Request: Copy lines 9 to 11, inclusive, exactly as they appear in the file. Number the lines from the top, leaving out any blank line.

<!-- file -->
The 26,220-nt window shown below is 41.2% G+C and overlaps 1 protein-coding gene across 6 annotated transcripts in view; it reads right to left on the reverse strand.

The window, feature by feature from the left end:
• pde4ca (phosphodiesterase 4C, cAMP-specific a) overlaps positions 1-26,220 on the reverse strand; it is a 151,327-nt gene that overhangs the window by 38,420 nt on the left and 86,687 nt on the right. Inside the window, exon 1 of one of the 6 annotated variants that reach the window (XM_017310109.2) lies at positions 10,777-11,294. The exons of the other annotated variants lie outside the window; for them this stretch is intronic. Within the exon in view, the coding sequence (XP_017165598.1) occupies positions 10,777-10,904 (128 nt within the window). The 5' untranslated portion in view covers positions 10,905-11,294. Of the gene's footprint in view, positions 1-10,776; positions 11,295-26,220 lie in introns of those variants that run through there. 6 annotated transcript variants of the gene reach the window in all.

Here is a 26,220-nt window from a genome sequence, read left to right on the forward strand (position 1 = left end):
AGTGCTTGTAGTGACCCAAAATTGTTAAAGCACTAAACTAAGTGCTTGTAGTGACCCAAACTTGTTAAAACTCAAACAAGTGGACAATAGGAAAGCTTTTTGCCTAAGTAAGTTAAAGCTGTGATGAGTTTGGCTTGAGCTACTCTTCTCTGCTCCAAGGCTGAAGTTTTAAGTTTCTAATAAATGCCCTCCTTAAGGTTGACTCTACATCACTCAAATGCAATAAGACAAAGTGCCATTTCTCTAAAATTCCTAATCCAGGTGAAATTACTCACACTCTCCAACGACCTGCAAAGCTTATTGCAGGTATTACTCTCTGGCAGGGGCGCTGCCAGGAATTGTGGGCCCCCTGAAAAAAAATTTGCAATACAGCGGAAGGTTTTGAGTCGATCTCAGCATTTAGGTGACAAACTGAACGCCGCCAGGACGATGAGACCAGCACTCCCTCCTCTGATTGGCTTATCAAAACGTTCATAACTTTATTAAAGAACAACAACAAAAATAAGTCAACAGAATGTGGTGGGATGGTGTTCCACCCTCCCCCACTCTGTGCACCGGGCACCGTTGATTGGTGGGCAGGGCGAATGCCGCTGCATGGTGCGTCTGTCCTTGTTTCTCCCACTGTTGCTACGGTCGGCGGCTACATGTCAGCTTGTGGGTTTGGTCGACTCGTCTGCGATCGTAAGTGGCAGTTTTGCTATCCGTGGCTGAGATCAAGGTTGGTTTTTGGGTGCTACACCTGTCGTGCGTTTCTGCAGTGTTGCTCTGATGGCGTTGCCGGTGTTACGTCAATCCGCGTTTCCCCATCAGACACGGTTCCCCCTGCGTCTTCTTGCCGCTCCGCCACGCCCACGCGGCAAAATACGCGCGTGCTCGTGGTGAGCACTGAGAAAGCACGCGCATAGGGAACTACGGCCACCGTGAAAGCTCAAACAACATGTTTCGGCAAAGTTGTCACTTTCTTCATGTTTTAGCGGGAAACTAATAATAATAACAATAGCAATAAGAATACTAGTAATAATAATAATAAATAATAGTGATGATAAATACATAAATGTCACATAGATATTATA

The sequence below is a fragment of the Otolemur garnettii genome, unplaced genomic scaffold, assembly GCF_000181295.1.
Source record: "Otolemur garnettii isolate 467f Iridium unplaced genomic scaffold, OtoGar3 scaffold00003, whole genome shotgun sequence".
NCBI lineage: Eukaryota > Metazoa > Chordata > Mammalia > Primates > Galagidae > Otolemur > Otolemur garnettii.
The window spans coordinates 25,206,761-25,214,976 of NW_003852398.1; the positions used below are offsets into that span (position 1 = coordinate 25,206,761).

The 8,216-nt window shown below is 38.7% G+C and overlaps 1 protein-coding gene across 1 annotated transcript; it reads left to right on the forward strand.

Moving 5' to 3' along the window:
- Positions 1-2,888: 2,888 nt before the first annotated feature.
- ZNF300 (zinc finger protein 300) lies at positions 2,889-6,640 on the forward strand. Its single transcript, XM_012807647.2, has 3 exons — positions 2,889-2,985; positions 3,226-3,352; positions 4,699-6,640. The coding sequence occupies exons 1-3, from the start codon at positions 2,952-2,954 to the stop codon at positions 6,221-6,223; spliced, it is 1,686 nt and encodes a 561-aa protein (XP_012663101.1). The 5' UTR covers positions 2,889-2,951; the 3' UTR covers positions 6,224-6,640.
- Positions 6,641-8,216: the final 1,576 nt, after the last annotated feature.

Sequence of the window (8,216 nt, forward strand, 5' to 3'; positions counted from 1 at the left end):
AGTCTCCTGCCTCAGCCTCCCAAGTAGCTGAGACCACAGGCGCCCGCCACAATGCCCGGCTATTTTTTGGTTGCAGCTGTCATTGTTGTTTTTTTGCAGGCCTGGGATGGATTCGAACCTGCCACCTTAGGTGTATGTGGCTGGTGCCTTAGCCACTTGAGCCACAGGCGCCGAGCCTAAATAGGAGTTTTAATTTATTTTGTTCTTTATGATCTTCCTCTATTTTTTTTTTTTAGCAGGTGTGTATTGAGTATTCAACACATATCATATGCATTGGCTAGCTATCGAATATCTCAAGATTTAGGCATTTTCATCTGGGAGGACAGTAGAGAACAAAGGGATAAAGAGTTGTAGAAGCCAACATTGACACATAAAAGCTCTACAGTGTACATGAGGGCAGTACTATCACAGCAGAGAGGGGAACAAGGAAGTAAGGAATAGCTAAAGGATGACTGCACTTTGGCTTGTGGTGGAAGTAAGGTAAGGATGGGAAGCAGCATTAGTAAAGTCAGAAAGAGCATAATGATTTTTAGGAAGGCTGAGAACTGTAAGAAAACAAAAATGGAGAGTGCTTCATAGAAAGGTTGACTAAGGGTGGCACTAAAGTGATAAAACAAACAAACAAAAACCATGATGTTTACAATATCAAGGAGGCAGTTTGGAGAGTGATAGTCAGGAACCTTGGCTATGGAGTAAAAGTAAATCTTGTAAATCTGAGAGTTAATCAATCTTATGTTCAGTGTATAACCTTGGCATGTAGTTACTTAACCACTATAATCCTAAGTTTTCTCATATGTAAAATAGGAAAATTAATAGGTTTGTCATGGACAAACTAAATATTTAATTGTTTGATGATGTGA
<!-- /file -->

The window spans coordinates 25,206,761-25,214,976 of NW_003852398.1; the positions used below are offsets into that span (position 1 = coordinate 25,206,761).

The 8,216-nt window shown below is 38.7% G+C and overlaps 1 protein-coding gene across 1 annotated transcript; it reads left to right on the forward strand.

Moving 5' to 3' along the window: